Impact of Preoperative Hair Removal on Surgical Site Infection in Elective Abdominal Surgery


  • Anuj Saxena Senior Resident, Department of General Surgery, SLN Medical College and Hospital, Koraput, Odisha, India
  • Kedarnath Panda  Senior Medical Officer, Department of General Surgery, Nehru Satabdi Central Hospital, Talcher, Odisha, India
  • Suraj Kumar Bhoi Senior Resident, Department of General Surgery, Bhima Bhoi Medical College & Hospital, Balangir, Odisha, India



Preoperative hair removal, Surgical site infection, Elective abdominal surgery, Postoperative pain


Background: Hair removal before surgery is common to avoid surgical site infections. The impact of this approach on SSI rates, especially in elective abdominal procedures, is debatable. This study aims to evaluate the impact of preoperative hair removal on the incidence of SSI and postoperative pain in patients undergoing elective abdominal surgeries.

Methods: A prospective comparative cohort study involved two hundred patients undergoing elective abdominal surgery were divided into two groups: Group A (preoperative hair shaving) and Group B (no preoperative hair shaving). Demographic data, SSI incidence, and pain during dressing changes were recorded and analyzed using chi-square, Fisher's exact test, and Mann–Whitney U test.

Results: The incidence of SSI in Group A was 8% on day 7, 10% on day 14, and 12% on day 30, compared to 4%, 6%, and 8%, respectively, in Group B. However, these differences were not statistically significant (p > 0.05). Pain during dressing changes was significantly higher in Group A, with a mean VAS score of 3.8 ± 1.2 compared to 2.7 ± 1.1 in Group B (p < 0.001). Subgroup analysis revealed no significant difference in SSI rates between clean and clean-contaminated surgeries within each group. Clean surgeries in Group A had an SSI rate of 4%, while Group B had 2%. Clean-contaminated surgeries had an SSI rate of 16% in Group A and 12% in Group B, with no statistically significant differences (p > 0.05).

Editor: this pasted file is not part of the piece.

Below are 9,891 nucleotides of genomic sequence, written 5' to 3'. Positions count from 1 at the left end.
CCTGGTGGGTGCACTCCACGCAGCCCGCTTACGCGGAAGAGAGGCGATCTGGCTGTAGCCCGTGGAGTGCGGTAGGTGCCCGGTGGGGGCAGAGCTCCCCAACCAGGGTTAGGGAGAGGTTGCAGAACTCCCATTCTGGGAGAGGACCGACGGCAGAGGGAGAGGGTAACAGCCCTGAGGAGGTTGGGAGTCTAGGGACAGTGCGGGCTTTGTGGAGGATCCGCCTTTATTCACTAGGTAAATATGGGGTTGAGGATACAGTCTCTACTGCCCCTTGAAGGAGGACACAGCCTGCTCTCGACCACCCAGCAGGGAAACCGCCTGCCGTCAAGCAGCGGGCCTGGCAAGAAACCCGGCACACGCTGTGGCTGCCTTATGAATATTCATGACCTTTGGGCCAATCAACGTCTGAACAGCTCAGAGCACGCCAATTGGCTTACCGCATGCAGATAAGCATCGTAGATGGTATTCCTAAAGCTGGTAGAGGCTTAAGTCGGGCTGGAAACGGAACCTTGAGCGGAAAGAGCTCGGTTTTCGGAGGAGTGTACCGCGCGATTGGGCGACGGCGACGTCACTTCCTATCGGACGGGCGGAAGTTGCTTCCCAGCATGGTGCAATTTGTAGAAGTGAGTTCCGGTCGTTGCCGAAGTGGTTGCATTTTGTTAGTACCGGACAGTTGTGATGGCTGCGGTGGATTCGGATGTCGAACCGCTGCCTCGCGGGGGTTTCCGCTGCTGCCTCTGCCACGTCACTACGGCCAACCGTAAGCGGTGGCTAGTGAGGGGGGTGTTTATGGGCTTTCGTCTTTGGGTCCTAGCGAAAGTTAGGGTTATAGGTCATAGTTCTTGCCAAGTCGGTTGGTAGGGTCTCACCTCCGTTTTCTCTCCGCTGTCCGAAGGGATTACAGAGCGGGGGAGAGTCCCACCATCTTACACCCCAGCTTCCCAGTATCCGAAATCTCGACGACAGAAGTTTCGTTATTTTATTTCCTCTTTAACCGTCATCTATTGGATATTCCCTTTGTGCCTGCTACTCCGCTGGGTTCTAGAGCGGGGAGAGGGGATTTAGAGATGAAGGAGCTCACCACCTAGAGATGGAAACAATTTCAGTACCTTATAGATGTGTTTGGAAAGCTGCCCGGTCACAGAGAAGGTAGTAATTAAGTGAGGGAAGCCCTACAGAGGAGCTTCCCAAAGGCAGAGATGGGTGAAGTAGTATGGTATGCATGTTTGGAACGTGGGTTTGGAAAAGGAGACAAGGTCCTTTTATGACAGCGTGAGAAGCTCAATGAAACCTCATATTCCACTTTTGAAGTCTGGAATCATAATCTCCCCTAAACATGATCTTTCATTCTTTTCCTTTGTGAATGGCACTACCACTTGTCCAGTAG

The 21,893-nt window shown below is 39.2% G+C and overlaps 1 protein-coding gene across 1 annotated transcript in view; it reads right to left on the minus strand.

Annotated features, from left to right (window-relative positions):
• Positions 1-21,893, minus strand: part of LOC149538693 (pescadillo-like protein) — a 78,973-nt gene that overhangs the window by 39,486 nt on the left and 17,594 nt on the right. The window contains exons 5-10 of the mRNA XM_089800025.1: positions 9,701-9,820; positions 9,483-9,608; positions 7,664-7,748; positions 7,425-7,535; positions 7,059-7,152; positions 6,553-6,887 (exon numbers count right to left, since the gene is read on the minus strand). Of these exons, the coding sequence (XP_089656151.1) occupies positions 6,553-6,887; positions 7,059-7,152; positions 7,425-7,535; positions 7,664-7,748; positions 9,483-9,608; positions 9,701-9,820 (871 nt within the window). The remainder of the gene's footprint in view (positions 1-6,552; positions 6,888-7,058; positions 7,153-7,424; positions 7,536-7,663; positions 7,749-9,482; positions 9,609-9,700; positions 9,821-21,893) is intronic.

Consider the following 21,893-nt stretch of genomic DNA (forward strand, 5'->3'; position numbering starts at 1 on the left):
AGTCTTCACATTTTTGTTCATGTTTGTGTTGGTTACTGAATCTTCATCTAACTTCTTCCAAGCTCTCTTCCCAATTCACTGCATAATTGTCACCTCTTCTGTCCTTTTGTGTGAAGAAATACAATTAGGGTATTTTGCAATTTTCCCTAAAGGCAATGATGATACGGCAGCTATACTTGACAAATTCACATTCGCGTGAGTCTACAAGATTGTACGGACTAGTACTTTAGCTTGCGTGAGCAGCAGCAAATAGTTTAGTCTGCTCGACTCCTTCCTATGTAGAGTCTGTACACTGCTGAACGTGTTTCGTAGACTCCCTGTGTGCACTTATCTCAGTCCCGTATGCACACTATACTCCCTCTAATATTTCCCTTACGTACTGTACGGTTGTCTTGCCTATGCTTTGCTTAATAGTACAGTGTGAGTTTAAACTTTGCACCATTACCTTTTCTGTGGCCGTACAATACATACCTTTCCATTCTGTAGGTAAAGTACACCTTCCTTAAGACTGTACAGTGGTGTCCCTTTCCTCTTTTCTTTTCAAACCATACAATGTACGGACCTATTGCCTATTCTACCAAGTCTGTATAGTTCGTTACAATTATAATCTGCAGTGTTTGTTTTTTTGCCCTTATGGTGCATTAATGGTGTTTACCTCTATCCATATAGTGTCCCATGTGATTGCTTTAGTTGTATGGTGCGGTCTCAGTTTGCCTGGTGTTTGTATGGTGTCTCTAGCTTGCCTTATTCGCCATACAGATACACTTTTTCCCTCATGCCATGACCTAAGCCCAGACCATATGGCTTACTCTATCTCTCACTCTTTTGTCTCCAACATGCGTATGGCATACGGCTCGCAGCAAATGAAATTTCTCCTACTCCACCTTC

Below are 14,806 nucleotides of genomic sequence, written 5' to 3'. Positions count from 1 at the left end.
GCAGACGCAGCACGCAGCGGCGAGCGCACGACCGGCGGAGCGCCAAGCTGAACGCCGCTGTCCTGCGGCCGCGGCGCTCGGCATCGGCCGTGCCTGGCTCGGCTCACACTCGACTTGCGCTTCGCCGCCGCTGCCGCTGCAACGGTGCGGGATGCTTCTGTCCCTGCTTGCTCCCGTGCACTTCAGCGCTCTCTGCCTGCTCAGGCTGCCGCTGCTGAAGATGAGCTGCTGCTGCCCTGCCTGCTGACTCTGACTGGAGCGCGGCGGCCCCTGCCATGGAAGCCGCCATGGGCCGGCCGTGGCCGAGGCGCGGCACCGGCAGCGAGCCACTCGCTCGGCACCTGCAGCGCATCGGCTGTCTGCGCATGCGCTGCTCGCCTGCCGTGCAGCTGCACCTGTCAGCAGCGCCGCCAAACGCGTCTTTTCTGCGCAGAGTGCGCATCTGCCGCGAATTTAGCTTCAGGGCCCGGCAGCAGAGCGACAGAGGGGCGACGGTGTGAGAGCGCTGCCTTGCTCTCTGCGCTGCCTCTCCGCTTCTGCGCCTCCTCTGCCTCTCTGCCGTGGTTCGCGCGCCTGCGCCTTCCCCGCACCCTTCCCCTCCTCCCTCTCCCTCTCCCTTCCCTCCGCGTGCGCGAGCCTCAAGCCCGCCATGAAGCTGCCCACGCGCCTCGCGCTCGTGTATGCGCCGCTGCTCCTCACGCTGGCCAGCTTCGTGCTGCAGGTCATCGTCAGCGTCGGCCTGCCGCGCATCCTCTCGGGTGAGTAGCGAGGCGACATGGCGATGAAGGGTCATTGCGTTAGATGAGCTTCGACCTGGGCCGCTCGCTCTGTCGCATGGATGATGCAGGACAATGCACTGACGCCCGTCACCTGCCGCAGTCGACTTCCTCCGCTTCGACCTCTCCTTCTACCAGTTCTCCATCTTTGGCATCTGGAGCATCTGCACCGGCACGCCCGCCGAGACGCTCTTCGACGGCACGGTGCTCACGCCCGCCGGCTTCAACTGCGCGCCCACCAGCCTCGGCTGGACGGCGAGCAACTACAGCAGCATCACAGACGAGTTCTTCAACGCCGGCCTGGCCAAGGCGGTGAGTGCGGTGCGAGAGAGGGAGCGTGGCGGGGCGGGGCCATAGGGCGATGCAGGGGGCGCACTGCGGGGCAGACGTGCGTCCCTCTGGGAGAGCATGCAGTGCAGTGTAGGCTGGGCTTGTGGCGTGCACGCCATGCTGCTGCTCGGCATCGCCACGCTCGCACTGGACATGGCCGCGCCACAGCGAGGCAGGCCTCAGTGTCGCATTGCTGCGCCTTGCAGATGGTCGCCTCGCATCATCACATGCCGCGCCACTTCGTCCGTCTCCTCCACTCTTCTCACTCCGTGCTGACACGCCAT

Conclusion: Preoperative hair removal increases dressing change pain but does not affect elective abdominal surgery SSI rates. The findings show that standard preoperative hair removal may not be necessary and might be reconsidered to improve patient comfort.

Recommendations: Further research with larger sample sizes and extended follow-up periods is recommended to confirm these findings and develop evidence-based guidelines for preoperative hair removal practices.



How to Cite

Saxena, A. ., Panda, K. ., & Bhoi, S. K. . (2024). Impact of Preoperative Hair Removal on Surgical Site Infection in Elective Abdominal Surgery. Student’s Journal of Health Research Africa, 5(6).



Section of Anesthesia and Surgery Research